The organizers are looking for ideas on how to shape federal and state policy to help these cities.

I would characterize the "tight cluster" as the homeland for America's largest domestic diaspora. Flint Expatriates helps to define this network geography:

The Kezar Pub is the unofficial Michigan bar of San Francisco, thanks to the heroic efforts of Powers grad Mike Mahon, a guy who's just impossible not to like and is now back in Michigan. (Last time I was there with my friend Sparky from Flint my car got towed, which enabled Sparky to experience the infamous impound lot at the Hall of Justice — a place every San Franciscan gets acquainted with eventually.)

Think of a city's suburbs like an expatriate sports bar in Manhattan. How might you "tax" them to deal with crushing legacy costs? How you would best answer that question is how you should approach the political entities that ring around your urban core. It's a network, not eminent domain.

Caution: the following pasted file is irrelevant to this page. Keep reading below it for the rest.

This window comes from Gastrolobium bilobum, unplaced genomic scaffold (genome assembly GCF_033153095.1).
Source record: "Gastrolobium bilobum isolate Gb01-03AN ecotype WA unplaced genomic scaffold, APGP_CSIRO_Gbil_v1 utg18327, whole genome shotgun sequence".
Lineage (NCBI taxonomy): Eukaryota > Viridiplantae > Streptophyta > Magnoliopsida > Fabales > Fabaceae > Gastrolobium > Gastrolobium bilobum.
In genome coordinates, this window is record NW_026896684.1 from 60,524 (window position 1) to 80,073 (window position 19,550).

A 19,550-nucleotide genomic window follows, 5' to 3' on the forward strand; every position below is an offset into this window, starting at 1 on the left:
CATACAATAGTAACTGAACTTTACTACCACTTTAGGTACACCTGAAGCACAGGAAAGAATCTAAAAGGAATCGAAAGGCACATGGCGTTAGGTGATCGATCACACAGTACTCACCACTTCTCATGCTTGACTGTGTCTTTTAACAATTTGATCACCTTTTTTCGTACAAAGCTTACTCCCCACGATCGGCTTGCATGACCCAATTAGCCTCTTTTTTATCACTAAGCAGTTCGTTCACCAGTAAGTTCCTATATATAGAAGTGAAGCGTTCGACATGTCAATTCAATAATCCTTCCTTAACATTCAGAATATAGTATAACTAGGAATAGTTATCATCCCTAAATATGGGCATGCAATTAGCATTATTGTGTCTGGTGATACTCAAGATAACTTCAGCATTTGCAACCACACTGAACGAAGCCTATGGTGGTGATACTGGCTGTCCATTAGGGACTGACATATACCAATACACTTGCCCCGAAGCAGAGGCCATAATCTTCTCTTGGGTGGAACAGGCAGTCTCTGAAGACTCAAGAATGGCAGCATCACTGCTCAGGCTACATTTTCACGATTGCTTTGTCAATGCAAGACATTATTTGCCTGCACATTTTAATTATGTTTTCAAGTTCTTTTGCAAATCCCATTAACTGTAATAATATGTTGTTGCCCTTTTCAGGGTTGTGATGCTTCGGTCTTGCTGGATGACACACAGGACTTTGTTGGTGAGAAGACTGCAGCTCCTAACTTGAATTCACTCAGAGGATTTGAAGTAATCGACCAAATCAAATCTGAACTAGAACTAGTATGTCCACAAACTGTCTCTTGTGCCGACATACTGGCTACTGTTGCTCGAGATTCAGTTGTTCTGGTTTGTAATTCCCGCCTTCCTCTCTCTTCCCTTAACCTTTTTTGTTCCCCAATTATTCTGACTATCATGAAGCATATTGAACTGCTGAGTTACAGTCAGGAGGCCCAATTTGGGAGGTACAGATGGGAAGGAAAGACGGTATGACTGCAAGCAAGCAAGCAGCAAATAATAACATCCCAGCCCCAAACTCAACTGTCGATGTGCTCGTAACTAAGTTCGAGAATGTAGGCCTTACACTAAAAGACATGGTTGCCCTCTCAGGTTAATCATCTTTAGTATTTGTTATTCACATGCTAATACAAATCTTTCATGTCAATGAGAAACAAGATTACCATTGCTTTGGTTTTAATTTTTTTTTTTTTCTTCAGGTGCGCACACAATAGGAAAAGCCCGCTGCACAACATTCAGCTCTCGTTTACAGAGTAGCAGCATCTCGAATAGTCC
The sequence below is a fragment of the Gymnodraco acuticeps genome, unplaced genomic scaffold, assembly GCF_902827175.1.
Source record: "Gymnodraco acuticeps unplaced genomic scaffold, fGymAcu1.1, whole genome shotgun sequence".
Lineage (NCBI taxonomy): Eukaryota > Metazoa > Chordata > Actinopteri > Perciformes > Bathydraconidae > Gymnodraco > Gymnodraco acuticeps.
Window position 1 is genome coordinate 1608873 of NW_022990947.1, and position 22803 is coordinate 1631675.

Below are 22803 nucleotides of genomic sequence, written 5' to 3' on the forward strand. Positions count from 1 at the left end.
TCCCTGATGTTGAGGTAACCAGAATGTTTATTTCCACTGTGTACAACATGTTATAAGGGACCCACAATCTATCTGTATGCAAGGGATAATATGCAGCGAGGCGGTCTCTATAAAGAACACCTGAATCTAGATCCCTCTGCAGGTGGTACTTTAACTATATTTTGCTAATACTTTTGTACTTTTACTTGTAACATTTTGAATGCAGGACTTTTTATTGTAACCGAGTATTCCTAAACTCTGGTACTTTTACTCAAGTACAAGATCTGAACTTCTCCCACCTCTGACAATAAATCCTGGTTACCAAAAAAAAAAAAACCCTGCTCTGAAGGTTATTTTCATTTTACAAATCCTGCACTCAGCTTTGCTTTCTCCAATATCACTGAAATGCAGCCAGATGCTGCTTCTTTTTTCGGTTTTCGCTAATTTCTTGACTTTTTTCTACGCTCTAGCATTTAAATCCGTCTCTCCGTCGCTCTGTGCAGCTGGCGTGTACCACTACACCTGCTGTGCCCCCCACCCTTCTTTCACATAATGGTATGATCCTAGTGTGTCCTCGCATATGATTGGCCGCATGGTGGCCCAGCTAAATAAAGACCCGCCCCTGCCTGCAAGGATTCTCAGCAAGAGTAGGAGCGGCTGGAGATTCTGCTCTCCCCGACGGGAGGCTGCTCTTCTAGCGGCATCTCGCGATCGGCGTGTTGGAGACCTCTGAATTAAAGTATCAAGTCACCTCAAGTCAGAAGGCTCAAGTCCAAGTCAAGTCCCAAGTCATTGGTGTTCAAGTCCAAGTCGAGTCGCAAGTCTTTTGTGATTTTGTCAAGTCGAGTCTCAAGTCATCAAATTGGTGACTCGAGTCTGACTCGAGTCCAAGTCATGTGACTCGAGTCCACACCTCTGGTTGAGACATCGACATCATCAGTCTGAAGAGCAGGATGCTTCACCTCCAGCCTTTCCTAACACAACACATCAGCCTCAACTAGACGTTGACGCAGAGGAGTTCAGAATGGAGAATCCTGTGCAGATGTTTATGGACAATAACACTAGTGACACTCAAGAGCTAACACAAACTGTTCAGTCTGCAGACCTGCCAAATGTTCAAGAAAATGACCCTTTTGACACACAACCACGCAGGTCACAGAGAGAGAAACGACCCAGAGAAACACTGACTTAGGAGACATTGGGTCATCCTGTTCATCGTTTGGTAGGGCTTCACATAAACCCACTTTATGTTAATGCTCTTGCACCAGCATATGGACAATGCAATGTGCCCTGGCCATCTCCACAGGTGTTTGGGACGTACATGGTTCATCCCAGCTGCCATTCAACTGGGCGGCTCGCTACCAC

Pittsburgh's Grand Talent Strategy

At the nadir of the gloomy season, Sweden is expressing grave concern about demographic projections:

Next year, for the first time, young people entering the labour market will be fewer in number than retirees. And for each year after that, new pensioners will exceed young labour market newcomers by about 2,000. Over the next ten years, the Swedish-born population of working age will decline by 100,000. In Europe as a whole, the working-age population will decline by 40 million over the next 40 years. Consequently, a number of European countries have embarked on recruitment drives of various kinds – but not so Sweden, until now.